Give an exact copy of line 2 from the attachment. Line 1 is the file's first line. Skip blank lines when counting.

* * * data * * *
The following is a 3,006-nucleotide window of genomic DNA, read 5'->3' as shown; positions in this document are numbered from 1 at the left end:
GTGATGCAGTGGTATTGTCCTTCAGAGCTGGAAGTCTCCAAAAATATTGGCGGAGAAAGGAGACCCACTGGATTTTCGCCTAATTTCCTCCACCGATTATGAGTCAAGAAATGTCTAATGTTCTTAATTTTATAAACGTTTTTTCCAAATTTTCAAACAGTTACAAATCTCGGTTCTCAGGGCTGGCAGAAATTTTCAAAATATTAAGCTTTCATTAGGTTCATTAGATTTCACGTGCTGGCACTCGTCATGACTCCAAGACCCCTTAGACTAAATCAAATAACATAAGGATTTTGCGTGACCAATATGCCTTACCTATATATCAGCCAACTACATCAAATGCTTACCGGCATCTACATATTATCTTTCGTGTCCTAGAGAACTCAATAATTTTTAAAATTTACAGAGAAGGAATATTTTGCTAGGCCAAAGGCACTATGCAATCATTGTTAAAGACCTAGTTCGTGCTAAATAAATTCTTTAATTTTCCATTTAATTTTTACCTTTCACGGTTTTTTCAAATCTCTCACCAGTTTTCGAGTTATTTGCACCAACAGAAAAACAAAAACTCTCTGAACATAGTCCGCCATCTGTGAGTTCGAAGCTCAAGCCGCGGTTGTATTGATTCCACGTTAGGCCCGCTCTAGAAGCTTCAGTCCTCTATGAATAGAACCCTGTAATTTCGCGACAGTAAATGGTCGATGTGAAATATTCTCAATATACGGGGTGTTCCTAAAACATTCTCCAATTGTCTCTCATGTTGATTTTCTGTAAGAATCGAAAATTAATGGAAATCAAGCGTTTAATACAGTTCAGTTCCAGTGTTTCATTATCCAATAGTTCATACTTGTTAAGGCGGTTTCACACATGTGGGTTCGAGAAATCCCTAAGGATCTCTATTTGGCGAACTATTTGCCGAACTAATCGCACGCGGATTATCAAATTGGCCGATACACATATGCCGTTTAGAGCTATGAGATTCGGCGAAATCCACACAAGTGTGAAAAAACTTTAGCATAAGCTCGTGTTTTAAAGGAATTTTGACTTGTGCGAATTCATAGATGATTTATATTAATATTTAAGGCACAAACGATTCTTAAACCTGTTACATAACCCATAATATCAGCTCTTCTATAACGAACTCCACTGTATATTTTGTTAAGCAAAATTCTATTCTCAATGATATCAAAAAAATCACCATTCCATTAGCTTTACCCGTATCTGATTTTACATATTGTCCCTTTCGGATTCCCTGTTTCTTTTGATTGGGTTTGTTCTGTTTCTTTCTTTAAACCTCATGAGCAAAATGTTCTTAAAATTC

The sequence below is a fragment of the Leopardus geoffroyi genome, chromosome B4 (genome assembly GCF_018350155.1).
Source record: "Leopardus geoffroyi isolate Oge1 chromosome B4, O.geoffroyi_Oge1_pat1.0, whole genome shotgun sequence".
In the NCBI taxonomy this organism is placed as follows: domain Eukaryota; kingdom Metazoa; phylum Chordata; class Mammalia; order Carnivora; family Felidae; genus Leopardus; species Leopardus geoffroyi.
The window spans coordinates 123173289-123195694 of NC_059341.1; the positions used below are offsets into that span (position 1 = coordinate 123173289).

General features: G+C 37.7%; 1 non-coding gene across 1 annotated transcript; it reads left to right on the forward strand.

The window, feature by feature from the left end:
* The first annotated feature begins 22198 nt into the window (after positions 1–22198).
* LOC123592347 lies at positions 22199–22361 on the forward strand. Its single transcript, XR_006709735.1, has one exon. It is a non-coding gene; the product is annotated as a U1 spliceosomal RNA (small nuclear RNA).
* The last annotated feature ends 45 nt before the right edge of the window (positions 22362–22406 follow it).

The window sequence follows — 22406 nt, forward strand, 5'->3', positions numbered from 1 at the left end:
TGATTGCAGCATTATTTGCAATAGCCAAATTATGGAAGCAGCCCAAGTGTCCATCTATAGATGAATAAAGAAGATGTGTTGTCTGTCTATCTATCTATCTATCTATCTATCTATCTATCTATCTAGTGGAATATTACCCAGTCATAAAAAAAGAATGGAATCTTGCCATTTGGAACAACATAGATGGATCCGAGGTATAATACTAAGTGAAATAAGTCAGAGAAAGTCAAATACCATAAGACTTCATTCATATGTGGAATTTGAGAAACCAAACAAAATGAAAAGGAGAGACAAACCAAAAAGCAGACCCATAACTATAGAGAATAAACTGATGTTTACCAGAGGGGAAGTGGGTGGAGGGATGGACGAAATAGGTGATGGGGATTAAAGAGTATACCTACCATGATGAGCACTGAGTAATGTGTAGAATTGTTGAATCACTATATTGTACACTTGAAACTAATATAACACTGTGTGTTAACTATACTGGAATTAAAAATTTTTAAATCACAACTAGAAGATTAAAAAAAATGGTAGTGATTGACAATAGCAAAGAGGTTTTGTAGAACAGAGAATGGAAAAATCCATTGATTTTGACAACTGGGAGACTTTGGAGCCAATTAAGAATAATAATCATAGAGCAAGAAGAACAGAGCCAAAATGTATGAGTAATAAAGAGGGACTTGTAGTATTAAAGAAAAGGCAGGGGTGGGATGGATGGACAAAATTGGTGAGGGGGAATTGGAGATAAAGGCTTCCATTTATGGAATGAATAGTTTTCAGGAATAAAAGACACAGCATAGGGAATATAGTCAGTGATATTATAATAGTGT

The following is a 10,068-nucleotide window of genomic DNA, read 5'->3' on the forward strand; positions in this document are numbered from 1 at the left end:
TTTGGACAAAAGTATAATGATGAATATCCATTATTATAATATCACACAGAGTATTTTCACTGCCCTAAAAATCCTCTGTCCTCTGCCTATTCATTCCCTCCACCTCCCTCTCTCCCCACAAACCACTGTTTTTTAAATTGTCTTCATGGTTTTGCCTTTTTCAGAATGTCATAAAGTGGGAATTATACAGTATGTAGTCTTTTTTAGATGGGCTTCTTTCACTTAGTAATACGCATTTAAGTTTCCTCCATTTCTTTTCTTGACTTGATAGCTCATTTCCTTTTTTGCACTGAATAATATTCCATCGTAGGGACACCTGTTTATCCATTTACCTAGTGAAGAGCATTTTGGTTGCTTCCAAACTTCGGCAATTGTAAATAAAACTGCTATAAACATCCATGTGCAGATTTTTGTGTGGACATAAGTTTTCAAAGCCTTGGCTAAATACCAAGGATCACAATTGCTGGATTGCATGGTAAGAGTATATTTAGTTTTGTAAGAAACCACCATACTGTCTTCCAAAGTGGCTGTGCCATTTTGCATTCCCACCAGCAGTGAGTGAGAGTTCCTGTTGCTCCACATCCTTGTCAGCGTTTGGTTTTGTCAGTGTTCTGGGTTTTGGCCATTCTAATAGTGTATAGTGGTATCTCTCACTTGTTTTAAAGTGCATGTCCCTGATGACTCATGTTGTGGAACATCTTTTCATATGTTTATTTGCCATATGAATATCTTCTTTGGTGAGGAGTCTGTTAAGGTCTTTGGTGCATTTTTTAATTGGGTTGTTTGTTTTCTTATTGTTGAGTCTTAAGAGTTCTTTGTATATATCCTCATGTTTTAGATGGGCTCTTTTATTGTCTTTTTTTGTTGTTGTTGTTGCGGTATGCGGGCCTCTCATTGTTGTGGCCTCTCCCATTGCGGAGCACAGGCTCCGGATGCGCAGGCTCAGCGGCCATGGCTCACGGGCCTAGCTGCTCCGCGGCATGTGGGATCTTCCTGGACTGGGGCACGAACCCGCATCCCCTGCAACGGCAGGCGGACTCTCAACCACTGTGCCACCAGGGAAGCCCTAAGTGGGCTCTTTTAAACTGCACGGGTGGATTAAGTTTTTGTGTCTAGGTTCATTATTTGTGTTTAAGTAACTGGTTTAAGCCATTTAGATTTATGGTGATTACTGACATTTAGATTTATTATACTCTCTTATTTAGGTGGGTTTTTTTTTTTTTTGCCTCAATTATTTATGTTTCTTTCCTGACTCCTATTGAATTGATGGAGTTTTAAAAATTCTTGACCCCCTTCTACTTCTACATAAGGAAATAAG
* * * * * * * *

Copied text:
GTGATGCAGTGGTATTGTCCTTCAGAGCTGGAAGTCTCCAAAAATATTGGCGGAGAAAGGAGACCCACTGGATTTTCGCCTAATTTCCTCCACCGATTATGAGTCAAGAAATGTCTAATGTTCTTAATTTTATAAACGTTTTTTCCAAATTTTCAAACAGTTACAAATCTCGGTTCTCAGGGCTGGCAGAAATTTTCAAAATATTAAGCTTTCATTAGGTTCATTAGATTTCACGTGCTGGCACTCGTCATGACTCCAAGACCCCTTAGACTAAATCAAATAACATAAGGATTTTGCGTGACCAATATGCCTTACCTATATATCAGCCAACTACATCAAATGCTTACCGGCATCTACATATTATCTTTCGTGTCCTAGAGAACTCAATAATTTTTAAAATTTACAGAGAAGGAATATTTTGCTAGGCCAAAGGCACTATGCAATCATTGTTAAAGACCTAGTTCGTGCTAAATAAATTCTTTAATTTTCCATTTAATTTTTACCTTTCACGGTTTTTTCAAATCTCTCACCAGTTTTCGAGTTATTTGCACCAACAGAAAAACAAAAACTCTCTGAACATAGTCCGCCATCTGTGAGTTCGAAGCTCAAGCCGCGGTTGTATTGATTCCACGTTAGGCCCGCTCTAGAAGCTTCAGTCCTCTATGAATAGAACCCTGTAATTTCGCGACAGTAAATGGTCGATGTGAAATATTCTCAATATACGGGGTGTTCCTAAAACATTCTCCAATTGTCTCTCATGTTGATTTTCTGTAAGAATCGAAAATTAATGGAAATCAAGCGTTTAATACAGTTCAGTTCCAGTGTTTCATTATCCAATAGTTCATACTTGTTAAGGCGGTTTCACACATGTGGGTTCGAGAAATCCCTAAGGATCTCTATTTGGCGAACTATTTGCCGAACTAATCGCACGCGGATTATCAAATTGGCCGATACACATATGCCGTTTAGAGCTATGAGATTCGGCGAAATCCACACAAGTGTGAAAAAACTTTAGCATAAGCTCGTGTTTTAAAGGAATTTTGACTTGTGCGAATTCATAGATGATTTATATTAATATTTAAGGCACAAACGATTCTTAAACCTGTTACATAACCCATAATATCAGCTCTTCTATAACGAACTCCACTGTATATTTTGTTAAGCAAAATTCTATTCTCAATGATATCAAAAAAATCACCATTCCATTAGCTTTACCCGTATCTGATTTTACATATTGTCCCTTTCGGATTCCCTGTTTCTTTTGATTGGGTTTGTTCTGTTTCTTTCTTTAAACCTCATGAGCAAAATGTTCTTAAAATTC